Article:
"I had undergone, not too many months before taking the path to writing, the humiliation of being taught in a class in sociology at a Negro College (from Park and Burgess, the leading textbook in the field) that Negroes represented the 'lady of the races.' This contention the Negro instructor passed blandly along to us without even bothering to wash his hands, much less his teeth."

"...I found the greatest difficult for a Negro writer as the problem of revealing what he truly felt, rather than serving up what Negroes were supposed to feel, and were encouraged to feel."
Here's a doozie:
"In this sense fiction became the agency of my efforts to answer the questions: Who am I, what am I, how did I come to be? What shall I make of the life around me, what celebrate, what reject, how confront the snarl of good and evil which is inevitable? What does American society mean when regarded out of my own eyes, when informed by my own sense of the past and viewed by my own complex sense of the present? How, in other words, should I think of myself and my pluralistic sense of the world, how express my vision of the human predicament, without reducing it to a point which would render it sterile before that necessary and tragic - though enhancing - reduction which must occur before the fictive vision can come alive?"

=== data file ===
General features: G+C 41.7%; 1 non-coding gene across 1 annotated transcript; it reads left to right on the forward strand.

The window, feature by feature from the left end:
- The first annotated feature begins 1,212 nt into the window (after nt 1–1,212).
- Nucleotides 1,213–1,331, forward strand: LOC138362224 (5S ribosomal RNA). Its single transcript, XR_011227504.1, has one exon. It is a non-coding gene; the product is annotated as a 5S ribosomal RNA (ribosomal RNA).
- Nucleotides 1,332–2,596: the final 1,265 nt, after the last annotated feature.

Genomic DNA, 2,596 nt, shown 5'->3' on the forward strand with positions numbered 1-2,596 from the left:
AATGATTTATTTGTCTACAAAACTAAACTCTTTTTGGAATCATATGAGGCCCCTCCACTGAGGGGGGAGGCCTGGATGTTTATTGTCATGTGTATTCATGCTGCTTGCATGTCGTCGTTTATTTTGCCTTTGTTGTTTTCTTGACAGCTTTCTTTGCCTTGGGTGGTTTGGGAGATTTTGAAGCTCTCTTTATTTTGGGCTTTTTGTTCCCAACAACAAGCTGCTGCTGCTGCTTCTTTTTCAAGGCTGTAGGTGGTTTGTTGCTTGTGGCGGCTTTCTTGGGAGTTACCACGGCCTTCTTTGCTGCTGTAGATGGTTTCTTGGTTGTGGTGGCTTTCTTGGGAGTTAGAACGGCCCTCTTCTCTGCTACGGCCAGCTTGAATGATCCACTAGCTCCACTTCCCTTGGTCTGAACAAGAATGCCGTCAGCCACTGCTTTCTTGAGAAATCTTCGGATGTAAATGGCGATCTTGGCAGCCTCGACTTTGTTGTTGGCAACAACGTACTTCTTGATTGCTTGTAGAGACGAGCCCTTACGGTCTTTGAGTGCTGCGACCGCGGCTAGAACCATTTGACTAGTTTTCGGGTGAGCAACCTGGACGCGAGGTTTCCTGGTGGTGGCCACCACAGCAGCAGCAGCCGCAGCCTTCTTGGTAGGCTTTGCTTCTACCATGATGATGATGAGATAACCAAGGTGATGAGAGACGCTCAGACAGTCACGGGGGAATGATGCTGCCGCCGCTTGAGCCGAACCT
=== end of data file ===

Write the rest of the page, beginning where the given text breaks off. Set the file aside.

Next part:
He kinda wraps it up after that.

- Deep Breath -

I think these words would ring true and personal to any artist. Consider this: Do any of YOUR favorite books evoke the sense that the author had these kinds of questions in mind as they wrote?

Thank you for sharing this with me. I must admit, that I have not shared this with many people. I hope that I have not..."reduced it to a point which had rendered it sterile." Rather I hope that I have managed to distilled the spirit of what the author was trying to say into a more condensed form that will inspire you to check out the full text of Introduction, if not the entire book.

As for me, I won't read the book itself just yet. I think I'm afraid that it won't live up to the hype that the Introduction has created in me. I'll continue to let the Introduction stand on its own. On its own it recharges and inspires me.

Thank You, Mr. Ralph Waldo Ellison.

Know What I'm Sayin'??